Relactating – When You Change Your Mind About Weaning
Andrea Tran RN, BSN, MA, IBCLC
I once got a call from a desperate mom who had just returned from a vacation in the Carribean. It was the first time she had been separated from her seven-month-old breastfed baby. She didn’t want to wean yet, so she had planned to pump her milk while she was on her trip.
We had communicated via email before she left about how often she needed to pump to keep up her milk supply. However, her carefully laid out plans went awry when her pump stopped working two days into the seven day vacation.
The island she was on was a small one, and there was no place for her to buy a replacement pump. This poor mom went through a few uncomfortable days as her milk dried up.
She called me as soon as she got home and wanted to know if there was anything she could do to get her milk back. I was able to give her hope when I suggested she try relactating.
Relactation is the process of producing milk after weaning. I am currently talking to a couple of women who are interested in relactating. While this may sound crazy to some, there are many instances when a woman might make this decision.
Why a Mom Would Want to Relactate
There are many different reasons why a woman stops breastfeeding and then after a period of time decides she wants to make milk again.
- A mom switches to formula, and her baby does not tolerate it.
- A mom stops breastfeeding because she was given bad advice. She realizes it was bad advice after she weans and wants to try breastfeeding again.
- Weaning is unintentional. Like the mom, I mentioned whose pump died on vacation. Another example of this would be if a mom had to have emergency surgery, and nobody thought to have her pump.
- Babies go through periods of being very distracted during breastfeeding. Moms often misinterpret this as a sign the baby wants to wean. After a week or so, the baby wants to breastfeed, but the milk has dried up.
- A woman wants to provide milk for another child:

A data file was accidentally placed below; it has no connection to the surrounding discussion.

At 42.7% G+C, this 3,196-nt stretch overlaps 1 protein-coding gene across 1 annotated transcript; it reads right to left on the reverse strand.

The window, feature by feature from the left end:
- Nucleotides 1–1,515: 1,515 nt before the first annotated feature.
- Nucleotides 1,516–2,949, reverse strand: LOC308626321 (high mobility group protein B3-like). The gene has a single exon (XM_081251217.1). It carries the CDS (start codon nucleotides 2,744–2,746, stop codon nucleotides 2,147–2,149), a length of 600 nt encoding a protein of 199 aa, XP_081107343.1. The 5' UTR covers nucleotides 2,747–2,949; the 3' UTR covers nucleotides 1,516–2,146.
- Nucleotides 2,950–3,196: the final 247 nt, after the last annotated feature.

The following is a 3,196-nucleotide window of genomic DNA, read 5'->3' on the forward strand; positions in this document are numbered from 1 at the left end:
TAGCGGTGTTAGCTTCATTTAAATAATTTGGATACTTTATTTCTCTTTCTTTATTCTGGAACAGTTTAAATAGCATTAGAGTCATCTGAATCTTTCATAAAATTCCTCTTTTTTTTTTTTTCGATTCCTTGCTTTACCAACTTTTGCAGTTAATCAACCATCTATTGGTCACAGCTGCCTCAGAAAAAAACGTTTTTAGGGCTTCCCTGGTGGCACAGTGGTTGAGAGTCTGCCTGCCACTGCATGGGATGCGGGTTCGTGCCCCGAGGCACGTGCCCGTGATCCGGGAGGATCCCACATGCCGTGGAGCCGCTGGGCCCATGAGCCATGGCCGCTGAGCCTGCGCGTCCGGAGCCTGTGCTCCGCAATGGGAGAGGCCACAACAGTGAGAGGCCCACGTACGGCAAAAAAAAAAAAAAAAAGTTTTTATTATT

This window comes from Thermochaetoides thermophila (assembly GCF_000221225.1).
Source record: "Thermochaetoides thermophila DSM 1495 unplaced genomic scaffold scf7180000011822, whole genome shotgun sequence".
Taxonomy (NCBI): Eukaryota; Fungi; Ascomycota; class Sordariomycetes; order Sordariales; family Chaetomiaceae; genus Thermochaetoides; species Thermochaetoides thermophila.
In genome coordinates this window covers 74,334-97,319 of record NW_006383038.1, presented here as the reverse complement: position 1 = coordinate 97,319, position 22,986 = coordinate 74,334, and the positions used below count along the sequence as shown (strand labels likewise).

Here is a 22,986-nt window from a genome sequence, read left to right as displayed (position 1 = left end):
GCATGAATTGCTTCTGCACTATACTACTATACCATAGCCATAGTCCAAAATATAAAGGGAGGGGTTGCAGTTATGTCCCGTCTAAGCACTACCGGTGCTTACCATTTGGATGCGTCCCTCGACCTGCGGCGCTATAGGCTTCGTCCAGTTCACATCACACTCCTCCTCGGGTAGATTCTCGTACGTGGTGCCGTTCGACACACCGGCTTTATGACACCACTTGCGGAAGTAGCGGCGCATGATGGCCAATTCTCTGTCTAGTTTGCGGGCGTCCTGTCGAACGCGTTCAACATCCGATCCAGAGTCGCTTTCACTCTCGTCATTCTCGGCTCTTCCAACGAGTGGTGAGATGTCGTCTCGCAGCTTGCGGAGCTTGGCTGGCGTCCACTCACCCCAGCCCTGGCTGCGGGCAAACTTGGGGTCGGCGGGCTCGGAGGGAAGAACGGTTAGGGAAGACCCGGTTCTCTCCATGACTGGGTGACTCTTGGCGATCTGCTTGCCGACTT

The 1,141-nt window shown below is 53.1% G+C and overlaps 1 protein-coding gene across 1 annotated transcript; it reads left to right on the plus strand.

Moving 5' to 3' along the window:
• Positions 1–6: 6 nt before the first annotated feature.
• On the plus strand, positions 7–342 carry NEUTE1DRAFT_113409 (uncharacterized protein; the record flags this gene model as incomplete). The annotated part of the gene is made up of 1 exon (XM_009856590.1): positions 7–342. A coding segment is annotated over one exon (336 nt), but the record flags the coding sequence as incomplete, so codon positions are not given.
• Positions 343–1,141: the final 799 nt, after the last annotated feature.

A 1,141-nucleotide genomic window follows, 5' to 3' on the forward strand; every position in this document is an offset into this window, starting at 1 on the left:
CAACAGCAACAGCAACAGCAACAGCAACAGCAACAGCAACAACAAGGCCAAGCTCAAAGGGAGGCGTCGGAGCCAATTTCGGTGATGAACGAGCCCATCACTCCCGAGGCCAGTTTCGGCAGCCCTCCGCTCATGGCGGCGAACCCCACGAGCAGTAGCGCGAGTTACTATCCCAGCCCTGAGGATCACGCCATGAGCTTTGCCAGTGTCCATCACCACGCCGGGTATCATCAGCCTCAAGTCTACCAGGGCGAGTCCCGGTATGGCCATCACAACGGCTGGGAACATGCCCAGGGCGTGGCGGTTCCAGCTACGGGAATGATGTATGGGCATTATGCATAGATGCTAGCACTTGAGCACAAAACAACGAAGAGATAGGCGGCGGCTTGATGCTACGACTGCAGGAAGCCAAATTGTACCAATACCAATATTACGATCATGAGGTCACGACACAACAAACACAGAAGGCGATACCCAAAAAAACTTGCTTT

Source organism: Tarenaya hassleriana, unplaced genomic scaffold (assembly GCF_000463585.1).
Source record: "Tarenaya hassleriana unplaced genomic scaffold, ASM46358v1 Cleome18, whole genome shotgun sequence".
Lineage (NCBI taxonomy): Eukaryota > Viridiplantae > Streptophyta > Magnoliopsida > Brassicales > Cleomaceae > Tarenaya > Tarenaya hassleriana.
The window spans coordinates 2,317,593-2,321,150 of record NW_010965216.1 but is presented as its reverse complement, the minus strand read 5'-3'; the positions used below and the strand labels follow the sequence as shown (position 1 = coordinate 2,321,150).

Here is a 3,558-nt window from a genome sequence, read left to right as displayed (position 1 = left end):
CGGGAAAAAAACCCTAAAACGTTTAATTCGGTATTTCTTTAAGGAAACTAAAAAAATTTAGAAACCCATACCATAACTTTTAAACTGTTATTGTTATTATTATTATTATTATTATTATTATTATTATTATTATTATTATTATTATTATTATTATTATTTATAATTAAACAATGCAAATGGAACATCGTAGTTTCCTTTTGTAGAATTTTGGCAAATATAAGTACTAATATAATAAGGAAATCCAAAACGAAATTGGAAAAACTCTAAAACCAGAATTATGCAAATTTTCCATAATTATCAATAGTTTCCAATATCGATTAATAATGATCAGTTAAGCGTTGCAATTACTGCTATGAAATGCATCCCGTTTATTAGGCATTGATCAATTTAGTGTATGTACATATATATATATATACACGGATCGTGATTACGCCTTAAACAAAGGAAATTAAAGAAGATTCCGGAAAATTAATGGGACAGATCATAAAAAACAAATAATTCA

- A relative or close friend’s child if mom can’t breastfeed for some reason.
If you are considering or have made the decision to relactate, you may be wondering how exactly you would go about getting your milk making abilities back in business.
There are many variables that can have an impact on how successful a woman’s relactation efforts are. Overall, the prognosis is encouraging.
Factors That Will Affect Success With Relactating
- How long it has been since your baby was born. Relactation is more successful when it is done closer to the time of birth.
- How long you breastfed before weaning. It will be easier if you breastfed for a longer time.
- If you had a full milk supply
- How long you exclusively breastfed
- How long it has been since you weaned from breastfeeding. The longer it has been, the more challenging it will be.
- If you don’t have any medical conditions that would cause a low milk supply. Examples would be thyroid problems or PCOS.
How to Relactate
Breast stimulation is critical for relactation. You have to tell your body to make milk. Your breasts need stimulation from breastfeeding or pumping or a combination of the two. If you don’t have baby for stimulation, in the case you may be adopting a baby and want to start lactation, you can stimulate your breasts by using a massaging tool or a pump to stimulate lactation.